Lanzhou 手拉面 with those melt-in-the-mouth beef/lamb slices, tastes delicious. One can find an authentic Lanzhou 手拉面 at Melawati Mall in KL. But the beef cubes r just tasted not the same due to supply issue.

    Those days, the Internet access in most of the areas in China was just pathetically rudimentary. China had just awakened to the usefulness of Internet age.

    The central communist govt was pressing ahead with efforts to widen the reach of modern education to remote & poor communities all-over China.

    Internet was identified as the quickest mean to uplift the standard of living of these poor communities via education. Mobile internet was the prefered tool for doing so in remote & mountainous regions like Gansu/Xinjiang.

    Judging from the 4G broadband in video streaming widely available now. The central govt has been continuously pouring in a lot of money in doing so.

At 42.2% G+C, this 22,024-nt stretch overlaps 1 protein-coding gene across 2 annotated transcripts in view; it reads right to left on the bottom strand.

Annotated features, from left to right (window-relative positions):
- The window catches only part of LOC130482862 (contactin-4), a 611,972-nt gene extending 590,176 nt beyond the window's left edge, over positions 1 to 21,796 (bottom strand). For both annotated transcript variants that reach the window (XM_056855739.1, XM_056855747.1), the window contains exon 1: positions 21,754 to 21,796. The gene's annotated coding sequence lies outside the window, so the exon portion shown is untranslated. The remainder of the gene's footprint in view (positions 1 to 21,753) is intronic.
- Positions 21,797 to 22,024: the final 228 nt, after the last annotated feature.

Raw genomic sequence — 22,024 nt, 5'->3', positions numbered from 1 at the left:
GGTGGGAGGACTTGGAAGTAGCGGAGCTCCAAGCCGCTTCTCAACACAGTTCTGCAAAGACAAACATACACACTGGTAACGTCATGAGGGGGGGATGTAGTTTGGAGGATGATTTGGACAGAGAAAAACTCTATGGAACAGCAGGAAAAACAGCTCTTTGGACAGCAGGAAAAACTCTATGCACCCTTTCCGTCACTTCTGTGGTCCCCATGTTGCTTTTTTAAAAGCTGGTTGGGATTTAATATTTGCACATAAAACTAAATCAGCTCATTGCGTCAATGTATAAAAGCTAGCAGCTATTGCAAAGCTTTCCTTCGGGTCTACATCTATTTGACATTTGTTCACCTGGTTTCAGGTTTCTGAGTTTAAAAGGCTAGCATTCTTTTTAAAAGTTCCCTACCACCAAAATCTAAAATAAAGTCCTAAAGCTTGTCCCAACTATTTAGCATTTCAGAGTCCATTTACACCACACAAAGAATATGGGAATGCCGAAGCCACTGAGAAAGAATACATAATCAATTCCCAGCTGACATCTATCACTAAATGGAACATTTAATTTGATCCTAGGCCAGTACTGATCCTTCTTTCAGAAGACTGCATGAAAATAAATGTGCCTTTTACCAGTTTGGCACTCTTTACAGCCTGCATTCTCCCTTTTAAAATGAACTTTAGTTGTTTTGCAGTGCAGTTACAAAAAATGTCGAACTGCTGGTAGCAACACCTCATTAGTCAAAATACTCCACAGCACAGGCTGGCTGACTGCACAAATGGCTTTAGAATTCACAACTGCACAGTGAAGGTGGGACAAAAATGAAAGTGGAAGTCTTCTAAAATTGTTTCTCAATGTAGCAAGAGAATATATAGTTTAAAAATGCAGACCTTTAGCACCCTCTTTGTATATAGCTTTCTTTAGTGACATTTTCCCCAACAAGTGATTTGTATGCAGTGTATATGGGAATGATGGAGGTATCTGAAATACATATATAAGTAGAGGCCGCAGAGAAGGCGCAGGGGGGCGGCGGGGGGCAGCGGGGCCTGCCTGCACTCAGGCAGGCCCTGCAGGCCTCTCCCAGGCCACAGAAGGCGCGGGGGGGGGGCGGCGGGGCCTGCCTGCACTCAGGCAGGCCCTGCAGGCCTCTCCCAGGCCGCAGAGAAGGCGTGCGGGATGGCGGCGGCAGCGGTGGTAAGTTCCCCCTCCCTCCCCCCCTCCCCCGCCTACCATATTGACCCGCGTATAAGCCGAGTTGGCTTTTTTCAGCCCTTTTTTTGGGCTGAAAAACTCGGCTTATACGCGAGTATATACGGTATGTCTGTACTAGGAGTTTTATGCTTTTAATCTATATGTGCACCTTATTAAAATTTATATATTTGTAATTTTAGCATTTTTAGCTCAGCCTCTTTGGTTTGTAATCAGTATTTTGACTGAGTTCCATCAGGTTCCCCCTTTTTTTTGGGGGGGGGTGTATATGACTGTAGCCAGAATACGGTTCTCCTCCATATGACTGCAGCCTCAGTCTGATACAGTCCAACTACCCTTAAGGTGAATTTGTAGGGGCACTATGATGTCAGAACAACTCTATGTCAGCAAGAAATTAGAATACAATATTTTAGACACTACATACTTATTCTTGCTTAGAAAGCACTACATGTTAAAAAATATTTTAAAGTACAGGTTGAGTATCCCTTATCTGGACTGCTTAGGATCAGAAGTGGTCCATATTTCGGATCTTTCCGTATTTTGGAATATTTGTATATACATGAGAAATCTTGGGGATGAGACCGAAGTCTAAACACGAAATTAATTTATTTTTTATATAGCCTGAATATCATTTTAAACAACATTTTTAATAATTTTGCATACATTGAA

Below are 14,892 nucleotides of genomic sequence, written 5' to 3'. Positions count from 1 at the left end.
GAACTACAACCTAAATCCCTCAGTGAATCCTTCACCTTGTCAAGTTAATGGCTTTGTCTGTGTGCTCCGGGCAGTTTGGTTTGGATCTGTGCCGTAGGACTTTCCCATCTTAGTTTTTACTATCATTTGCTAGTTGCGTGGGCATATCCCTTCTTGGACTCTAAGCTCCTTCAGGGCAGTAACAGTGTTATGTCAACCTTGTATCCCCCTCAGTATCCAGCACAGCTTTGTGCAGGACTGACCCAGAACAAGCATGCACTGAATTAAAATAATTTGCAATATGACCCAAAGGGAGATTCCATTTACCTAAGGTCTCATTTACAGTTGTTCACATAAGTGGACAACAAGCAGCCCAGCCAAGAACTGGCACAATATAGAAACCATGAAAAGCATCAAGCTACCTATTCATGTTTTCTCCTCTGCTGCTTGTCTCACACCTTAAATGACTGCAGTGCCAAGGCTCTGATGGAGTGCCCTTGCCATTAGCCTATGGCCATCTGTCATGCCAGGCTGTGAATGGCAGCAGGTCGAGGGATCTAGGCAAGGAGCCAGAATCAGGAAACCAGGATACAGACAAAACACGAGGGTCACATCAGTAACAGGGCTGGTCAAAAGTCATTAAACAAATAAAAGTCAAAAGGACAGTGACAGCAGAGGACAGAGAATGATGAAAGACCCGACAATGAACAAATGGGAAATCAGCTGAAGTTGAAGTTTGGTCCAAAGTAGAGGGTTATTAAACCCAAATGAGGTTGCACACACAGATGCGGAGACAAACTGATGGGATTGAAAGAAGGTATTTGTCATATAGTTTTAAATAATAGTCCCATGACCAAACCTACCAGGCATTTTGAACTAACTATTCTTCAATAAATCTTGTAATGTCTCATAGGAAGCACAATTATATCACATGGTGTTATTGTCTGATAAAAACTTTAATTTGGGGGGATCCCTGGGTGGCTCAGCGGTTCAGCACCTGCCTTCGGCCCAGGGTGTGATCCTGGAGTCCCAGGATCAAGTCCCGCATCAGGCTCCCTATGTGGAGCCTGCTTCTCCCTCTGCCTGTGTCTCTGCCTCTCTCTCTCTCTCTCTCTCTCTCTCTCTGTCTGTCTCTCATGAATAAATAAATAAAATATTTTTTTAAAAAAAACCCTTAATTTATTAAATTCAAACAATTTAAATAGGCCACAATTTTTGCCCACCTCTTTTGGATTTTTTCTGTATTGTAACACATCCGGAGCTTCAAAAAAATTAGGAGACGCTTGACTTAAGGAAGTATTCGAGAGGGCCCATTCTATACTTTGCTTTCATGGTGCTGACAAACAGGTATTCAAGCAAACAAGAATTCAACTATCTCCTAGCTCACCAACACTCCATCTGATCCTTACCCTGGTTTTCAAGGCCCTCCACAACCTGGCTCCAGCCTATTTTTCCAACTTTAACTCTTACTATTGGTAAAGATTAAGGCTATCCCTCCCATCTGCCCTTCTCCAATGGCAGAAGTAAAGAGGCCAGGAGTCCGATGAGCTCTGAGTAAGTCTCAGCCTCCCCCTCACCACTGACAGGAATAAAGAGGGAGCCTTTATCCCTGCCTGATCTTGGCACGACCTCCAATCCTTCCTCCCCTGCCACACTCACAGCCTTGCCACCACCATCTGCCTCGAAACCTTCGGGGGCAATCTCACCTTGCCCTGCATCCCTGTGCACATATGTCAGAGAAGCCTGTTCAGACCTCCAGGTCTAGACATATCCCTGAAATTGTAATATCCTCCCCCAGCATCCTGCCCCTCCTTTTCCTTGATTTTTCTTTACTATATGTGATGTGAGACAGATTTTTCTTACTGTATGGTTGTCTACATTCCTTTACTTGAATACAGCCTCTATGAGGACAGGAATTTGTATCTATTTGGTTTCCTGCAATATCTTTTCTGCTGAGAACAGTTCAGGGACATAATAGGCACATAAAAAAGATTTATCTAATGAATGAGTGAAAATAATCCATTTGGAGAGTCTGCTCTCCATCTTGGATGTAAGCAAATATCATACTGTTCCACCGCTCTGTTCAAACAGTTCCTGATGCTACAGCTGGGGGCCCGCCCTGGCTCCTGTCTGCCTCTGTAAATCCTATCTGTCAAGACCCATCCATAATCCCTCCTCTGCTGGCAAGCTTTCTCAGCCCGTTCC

About 10yrs ago, I decided to quit (homesick mah) & come back to M'sia. I wanted to transplant the remote education using mobile internet in remote areas of Sabah.

    I had gathered sufficient HW&SW supports from my tech contacts. But I had no financial resources then. Moreover, doing such project in remote & poor areas r REALLY not commercially sexy. In order for the project to be viable, external fund MUST be continuously flowing in as the projects r not profit orientated. The communist Chinese can mobilize huge finance/people bcoz of her determination in poverty eradication program.

    Then someone introduced me to MCMC's Universal Service Provider (USP) fund. This fund was setup by collecting contributions from all the mobile operators in bolihland, to facilitate mobile infrastructure in remote non commercial locations.